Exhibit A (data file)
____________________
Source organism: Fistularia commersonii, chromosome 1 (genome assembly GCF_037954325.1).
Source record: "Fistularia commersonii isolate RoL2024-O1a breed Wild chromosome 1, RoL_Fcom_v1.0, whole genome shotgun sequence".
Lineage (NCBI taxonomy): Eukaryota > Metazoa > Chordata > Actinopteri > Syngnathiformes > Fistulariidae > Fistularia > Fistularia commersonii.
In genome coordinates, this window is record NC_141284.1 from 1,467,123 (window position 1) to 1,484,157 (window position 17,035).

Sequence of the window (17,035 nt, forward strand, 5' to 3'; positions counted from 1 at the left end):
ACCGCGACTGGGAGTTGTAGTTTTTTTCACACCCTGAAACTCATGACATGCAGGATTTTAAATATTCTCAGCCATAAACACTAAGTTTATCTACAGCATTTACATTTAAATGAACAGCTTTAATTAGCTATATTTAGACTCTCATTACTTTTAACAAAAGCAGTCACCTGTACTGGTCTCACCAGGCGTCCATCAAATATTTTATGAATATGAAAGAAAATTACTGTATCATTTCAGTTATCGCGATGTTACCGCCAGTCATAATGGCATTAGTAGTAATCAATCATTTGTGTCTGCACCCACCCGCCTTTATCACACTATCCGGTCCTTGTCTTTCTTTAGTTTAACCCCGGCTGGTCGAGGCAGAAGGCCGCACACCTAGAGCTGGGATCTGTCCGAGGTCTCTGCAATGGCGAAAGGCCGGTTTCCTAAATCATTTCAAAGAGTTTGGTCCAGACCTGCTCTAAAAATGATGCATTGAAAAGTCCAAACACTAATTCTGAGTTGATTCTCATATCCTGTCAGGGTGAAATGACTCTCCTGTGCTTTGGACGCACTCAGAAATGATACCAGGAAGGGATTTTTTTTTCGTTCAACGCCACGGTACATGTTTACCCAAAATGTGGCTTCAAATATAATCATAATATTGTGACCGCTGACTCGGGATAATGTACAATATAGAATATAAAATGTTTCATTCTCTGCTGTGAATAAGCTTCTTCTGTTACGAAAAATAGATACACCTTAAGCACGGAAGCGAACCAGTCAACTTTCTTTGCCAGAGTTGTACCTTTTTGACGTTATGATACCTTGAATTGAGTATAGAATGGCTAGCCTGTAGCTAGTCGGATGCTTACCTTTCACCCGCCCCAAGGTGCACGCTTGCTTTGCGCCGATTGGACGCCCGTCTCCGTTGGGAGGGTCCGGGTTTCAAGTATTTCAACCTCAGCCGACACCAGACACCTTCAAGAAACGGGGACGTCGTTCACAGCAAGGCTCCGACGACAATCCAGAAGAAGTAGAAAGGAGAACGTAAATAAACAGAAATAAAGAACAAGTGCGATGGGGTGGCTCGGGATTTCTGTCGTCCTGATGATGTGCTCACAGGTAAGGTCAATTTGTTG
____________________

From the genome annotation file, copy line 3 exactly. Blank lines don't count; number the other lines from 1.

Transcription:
Lineage (NCBI taxonomy): Eukaryota > Metazoa > Chordata > Actinopteri > Syngnathiformes > Fistulariidae > Fistularia > Fistularia commersonii.